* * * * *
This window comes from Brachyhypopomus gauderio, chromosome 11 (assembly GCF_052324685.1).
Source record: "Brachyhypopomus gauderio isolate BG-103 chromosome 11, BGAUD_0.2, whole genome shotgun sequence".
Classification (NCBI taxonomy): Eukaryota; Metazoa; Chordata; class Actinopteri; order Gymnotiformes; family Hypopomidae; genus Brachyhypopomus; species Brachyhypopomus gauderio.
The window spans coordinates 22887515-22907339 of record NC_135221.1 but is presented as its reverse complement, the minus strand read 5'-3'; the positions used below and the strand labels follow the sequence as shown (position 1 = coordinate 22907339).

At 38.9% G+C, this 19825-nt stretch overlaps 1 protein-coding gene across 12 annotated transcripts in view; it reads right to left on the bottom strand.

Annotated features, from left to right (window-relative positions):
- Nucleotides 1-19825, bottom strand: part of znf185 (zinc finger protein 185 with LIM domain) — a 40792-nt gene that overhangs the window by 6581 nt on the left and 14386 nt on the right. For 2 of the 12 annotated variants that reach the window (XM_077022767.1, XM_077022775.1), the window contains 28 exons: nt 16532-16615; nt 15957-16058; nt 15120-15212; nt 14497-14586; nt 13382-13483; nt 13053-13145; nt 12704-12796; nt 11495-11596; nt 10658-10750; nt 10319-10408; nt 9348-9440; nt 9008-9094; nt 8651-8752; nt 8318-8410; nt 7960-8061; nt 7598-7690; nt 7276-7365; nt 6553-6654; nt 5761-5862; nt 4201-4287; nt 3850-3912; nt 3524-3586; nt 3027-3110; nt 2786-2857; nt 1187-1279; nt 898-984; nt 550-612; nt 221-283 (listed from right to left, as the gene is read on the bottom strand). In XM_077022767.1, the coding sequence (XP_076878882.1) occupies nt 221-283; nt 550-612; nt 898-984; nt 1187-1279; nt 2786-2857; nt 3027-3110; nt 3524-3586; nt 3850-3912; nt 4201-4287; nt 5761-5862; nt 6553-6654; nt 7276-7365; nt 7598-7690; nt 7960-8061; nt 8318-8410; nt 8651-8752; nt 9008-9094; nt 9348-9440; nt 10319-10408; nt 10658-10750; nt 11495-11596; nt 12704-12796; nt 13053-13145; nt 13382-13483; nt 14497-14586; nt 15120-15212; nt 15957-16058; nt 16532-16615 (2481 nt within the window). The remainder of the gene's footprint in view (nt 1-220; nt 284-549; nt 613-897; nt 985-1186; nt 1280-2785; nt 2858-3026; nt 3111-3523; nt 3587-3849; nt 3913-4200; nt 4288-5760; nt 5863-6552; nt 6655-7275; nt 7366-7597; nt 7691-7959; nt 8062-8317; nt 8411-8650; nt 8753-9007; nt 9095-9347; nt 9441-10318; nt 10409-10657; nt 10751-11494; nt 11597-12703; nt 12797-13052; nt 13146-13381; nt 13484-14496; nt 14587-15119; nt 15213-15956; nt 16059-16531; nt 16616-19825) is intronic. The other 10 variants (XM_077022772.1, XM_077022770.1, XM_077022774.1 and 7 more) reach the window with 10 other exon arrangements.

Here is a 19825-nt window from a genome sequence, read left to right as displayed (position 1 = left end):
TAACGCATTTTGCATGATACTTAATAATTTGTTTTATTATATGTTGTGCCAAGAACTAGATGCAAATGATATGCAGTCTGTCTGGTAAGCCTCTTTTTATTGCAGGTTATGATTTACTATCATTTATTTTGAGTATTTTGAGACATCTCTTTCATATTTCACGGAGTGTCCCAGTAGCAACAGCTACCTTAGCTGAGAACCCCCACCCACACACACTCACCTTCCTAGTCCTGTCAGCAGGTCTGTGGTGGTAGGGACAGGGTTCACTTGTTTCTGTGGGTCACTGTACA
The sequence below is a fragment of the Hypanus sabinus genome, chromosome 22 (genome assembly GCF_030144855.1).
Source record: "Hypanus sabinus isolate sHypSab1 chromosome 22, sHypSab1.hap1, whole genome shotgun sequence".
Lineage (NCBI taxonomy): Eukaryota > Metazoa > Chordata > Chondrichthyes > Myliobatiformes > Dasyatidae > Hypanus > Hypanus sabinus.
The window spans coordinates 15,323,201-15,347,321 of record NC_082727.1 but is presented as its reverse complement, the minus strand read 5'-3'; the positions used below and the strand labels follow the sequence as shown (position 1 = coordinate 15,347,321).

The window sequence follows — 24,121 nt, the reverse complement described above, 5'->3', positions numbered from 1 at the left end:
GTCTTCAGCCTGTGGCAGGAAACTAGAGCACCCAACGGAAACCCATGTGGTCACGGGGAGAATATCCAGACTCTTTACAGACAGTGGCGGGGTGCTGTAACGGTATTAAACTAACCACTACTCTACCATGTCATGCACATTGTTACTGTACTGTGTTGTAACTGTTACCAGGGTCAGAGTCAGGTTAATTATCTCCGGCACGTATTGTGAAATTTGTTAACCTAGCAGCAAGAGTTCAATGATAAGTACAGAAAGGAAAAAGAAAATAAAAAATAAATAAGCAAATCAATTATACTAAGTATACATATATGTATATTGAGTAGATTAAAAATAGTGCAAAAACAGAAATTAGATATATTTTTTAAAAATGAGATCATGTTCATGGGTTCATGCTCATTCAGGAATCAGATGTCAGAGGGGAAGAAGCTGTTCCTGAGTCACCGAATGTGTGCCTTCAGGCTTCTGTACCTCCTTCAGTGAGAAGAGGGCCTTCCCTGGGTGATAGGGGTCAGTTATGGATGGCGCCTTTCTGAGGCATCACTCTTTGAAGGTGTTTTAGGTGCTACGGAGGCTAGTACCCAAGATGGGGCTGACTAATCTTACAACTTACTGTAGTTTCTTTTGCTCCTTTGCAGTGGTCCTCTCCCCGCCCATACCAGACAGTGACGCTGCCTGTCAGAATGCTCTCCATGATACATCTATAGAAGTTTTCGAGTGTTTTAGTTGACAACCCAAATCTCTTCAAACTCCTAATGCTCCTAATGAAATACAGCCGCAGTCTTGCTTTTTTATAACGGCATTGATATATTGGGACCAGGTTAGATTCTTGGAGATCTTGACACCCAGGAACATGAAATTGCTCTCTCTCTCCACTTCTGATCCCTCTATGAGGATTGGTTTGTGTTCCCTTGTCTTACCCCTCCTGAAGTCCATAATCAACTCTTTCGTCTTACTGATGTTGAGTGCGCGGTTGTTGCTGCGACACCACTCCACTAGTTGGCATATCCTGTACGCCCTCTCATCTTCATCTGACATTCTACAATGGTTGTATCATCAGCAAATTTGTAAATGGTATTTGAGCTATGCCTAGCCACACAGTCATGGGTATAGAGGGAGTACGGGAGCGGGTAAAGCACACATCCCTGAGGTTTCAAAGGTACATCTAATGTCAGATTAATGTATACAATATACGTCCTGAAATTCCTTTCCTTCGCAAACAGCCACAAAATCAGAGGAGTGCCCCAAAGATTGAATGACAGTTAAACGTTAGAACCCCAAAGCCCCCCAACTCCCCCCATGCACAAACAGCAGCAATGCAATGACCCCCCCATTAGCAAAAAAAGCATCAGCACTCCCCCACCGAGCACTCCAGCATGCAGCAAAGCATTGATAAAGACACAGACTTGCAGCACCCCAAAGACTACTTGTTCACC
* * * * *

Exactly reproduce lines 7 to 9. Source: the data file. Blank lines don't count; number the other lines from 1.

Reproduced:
- Nucleotides 1-19825, bottom strand: part of znf185 (zinc finger protein 185 with LIM domain) — a 40792-nt gene that overhangs the window by 6581 nt on the left and 14386 nt on the right. For 2 of the 12 annotated variants that reach the window (XM_077022767.1, XM_077022775.1), the window contains 28 exons: nt 16532-16615; nt 15957-16058; nt 15120-15212; nt 14497-14586; nt 13382-13483; nt 13053-13145; nt 12704-12796; nt 11495-11596; nt 10658-10750; nt 10319-10408; nt 9348-9440; nt 9008-9094; nt 8651-8752; nt 8318-8410; nt 7960-8061; nt 7598-7690; nt 7276-7365; nt 6553-6654; nt 5761-5862; nt 4201-4287; nt 3850-3912; nt 3524-3586; nt 3027-3110; nt 2786-2857; nt 1187-1279; nt 898-984; nt 550-612; nt 221-283 (listed from right to left, as the gene is read on the bottom strand). In XM_077022767.1, the coding sequence (XP_076878882.1) occupies nt 221-283; nt 550-612; nt 898-984; nt 1187-1279; nt 2786-2857; nt 3027-3110; nt 3524-3586; nt 3850-3912; nt 4201-4287; nt 5761-5862; nt 6553-6654; nt 7276-7365; nt 7598-7690; nt 7960-8061; nt 8318-8410; nt 8651-8752; nt 9008-9094; nt 9348-9440; nt 10319-10408; nt 10658-10750; nt 11495-11596; nt 12704-12796; nt 13053-13145; nt 13382-13483; nt 14497-14586; nt 15120-15212; nt 15957-16058; nt 16532-16615 (2481 nt within the window). The remainder of the gene's footprint in view (nt 1-220; nt 284-549; nt 613-897; nt 985-1186; nt 1280-2785; nt 2858-3026; nt 3111-3523; nt 3587-3849; nt 3913-4200; nt 4288-5760; nt 5863-6552; nt 6655-7275; nt 7366-7597; nt 7691-7959; nt 8062-8317; nt 8411-8650; nt 8753-9007; nt 9095-9347; nt 9441-10318; nt 10409-10657; nt 10751-11494; nt 11597-12703; nt 12797-13052; nt 13146-13381; nt 13484-14496; nt 14587-15119; nt 15213-15956; nt 16059-16531; nt 16616-19825) is intronic. The other 10 variants (XM_077022772.1, XM_077022770.1, XM_077022774.1 and 7 more) reach the window with 10 other exon arrangements.

Here is a 19825-nt window from a genome sequence, read left to right as displayed (position 1 = left end):
TAACGCATTTTGCATGATACTTAATAATTTGTTTTATTATATGTTGTGCCAAGAACTAGATGCAAATGATATGCAGTCTGTCTGGTAAGCCTCTTTTTATTGCAGGTTATGATTTACTATCATTTATTTTGAGTATTTTGAGACATCTCTTTCATATTTCACGGAGTGTCCCAGTAGCAACAGCTACCTTAGCTGAGAACCCCCACCCACACACACTCACCTTCCTAGTCCTGTCAGCAGGTCTGTGGTGGTAGGGACAGGGTTCACTTGTTTCTGTGGGTCACTGTACA